Navigating childhood and adolescence is tough enough under ideal circumstances. No car, no cash and plenty of homework, not to mention Dad’s bad jokes. It’s enough to make a kid crazy. Now throw into the mix a chronic disease that can destroy the digestive system and you’re standing in the shoes of the young patients seen every day at the Johns Hopkins Pediatric IBD Center.
IBD stands for inflammatory bowel disease, which, like cancer, is actually many diseases grouped under one. The best known IBDs are Crohn’s disease, which can affect any part of the gastrointestinal tract, and ulcerative colitis, which attacks the colon. Even among experienced physicians, IBDs are considered adult diseases– a potentially dangerous assumption, as many of the 140,000 annual pediatric IBD cases often go misdiagnosed for years.
“In the public at large, no one thinks of kids having IBD,” says Maria Oliva-Hemker, director of the Pediatric IBD Center. “Even many pediatricians believe IBD is a disease only of adulthood.”
The initial symptoms – persistent diarrhea, abdominal pain, rectal bleeding and weight loss – can recur each time the disease flares. Controlling these flares is at the heart of Oliva-Hemker’s work. With no cure for Crohn’s, and only a serious surgical intervention – removal of the colon – for curing ulcerative colitis, medications are usually the first course of treatment. However, such medications often call for frequent dosing throughout the day – not an easy task for families. Indeed, the medication non-compliance rate, according to Oliva-Hemker’s latest study in the Journal of Pediatric Gastroenterology & Nutrition (February 2007), is a depressing 33 percent, which helps explain why children suffer repeated outbreaks. Medicines such as steroids and anti-inflammatories effectively push 90 percent of mild to moderate IBD cases into remission, though rarely permanently.
“We have good data that 50 percent of patients either can’t sustain their remission without steroids, or they don’t respond at all,” says pediatric gastroenterologist Carmen Cuffari.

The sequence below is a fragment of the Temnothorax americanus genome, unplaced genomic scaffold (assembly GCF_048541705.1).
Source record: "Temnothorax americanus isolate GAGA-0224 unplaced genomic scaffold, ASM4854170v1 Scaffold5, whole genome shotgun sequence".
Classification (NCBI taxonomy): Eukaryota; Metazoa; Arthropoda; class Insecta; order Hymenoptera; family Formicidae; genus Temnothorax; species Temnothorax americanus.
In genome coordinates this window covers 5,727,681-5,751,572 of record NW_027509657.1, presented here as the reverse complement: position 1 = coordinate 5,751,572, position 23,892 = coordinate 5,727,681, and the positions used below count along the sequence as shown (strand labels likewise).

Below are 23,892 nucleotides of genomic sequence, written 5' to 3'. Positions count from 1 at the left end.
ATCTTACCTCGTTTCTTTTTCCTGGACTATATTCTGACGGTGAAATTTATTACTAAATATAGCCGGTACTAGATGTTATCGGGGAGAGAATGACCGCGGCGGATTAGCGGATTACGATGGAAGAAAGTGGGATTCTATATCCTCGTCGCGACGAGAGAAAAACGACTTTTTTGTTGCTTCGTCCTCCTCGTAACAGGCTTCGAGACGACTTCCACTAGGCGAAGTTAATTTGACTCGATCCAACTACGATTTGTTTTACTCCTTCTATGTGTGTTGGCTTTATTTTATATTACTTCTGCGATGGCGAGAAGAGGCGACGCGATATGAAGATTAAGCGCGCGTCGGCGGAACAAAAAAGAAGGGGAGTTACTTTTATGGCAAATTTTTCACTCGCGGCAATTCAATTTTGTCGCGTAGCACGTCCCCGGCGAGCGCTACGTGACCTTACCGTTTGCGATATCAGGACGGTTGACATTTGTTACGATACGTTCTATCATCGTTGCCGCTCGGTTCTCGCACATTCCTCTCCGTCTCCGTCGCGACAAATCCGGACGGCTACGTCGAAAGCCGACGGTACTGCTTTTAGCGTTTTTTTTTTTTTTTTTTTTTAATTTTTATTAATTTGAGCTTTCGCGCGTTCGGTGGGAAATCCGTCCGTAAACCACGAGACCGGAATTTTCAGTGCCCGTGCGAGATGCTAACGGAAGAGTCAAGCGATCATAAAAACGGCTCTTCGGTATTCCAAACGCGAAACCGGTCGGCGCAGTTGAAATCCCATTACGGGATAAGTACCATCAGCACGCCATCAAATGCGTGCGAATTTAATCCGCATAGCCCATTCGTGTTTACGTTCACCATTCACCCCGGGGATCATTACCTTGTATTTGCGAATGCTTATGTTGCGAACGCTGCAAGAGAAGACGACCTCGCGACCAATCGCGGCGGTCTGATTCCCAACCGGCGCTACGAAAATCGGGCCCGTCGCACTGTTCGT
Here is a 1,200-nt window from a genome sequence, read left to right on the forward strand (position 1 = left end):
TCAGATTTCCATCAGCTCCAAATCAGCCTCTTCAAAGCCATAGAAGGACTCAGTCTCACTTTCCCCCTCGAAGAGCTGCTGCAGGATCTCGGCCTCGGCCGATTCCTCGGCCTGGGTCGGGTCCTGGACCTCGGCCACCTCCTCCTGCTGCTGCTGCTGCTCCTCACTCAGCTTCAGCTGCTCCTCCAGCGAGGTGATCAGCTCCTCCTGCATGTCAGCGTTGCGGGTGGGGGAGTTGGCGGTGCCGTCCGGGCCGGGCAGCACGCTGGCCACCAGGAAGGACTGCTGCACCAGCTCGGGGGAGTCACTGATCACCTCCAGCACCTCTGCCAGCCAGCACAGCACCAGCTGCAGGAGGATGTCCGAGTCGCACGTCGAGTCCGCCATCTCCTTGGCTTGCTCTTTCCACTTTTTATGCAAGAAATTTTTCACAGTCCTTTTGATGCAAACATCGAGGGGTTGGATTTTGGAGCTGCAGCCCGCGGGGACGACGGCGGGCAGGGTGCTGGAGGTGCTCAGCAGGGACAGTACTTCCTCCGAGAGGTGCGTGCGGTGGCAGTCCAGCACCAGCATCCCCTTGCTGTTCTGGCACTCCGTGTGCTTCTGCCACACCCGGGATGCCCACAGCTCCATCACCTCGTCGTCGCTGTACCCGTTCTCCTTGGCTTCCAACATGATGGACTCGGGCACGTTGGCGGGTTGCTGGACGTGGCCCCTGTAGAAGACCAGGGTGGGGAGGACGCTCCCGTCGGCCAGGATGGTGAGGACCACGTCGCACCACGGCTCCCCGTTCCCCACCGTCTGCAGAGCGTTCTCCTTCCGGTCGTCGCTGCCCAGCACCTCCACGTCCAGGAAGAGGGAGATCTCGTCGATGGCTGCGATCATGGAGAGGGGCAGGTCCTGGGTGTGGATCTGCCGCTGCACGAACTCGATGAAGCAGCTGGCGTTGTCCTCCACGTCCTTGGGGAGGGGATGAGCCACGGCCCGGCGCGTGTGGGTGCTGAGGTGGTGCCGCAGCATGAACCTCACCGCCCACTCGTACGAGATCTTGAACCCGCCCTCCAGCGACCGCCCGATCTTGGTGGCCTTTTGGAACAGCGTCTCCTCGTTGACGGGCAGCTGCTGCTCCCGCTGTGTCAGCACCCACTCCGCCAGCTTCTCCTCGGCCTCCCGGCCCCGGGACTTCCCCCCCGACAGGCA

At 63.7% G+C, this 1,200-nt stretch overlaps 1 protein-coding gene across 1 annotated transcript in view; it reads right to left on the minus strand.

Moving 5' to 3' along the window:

That’s why Oliva-Hemker and Cuffari are now focusing on a new class of medicines that may offer greater efficacy with fewer side effects. These so called “biologics” are genetically engineered mini-missiles that inhibit specific GI enzymes thought to set off inflammatory flares.
Forty percent of children with moderate and severe Crohn’s went into remission using Remicade, after being extremely non-responsive to traditional therapies. Some researchers believe those numbers could jump to a 60–70 percent response rate if Remicade, the first FDA approved biologic for use in Crohn’s, were offered earlier in treatment. It’s also possible that drugs like Remicade could drive milder cases of pediatric IBDs into longer remissions, or be introduced as part of a more effective drug “cocktail.”
With biologics now at their disposal – and some 100 now in development – Oliva-Hemker’s team is researching just how and when to deploy these powerful weapons. Because drug companies and the government don’t collect much pediatric drug data, Oliva-Hemker and her colleagues participate in a consortium of 18 national pediatric IBD centers. That allows them to follow nearly 1,000 pediatric IBD patients, and learn everything from optimal dosing schedules to targeted treatments.
Developing pediatric clinical trials to test these hypotheses is part of the plan. The data is vital because severe IBD in children often presents more aggressively than in adults, and drug efficacy varies depending on age of exposure. Also, children who develop a chronic illness have a greater chance of being exposed to more drugs for longer periods of time than adults. Rare side effects for drugs such as biologics may not show up in FDA approval studies, requiring ongoing monitoring of patients taking biologics.
In a recent editorial for the Journal of Pediatric Gastroenterology and Nutrition, Oliva-Hemker noted that in a very small percentage of pediatric patients, Remicade use was associated with T cell lymphoma and a surprising increase in infections such as tuberculosis. “They have to take the risk/benefit ratio into account,” Oliva-Hemker says.
With a second biologic, Humira, now FDA approved for clinical use in Crohn’s, and Remicade, now also approved for ulcerative colitis, IBD treatments may soon promise longer remissions. Cuffari notes that a pivotal study with non-biologics found that “early, aggressive treatment within six weeks of diagnosis of the disease leads to better long-term clinical response” (Journal of Pediatric Gastroenterology and Nutrition, February 2007) – possibly bringing the center one step closer to its goal.
“We’re looking to alter the ‘natural’ course of the disease,” explains Oliva-Hemker, “so that our young patients can grow up leading active, healthy lives.”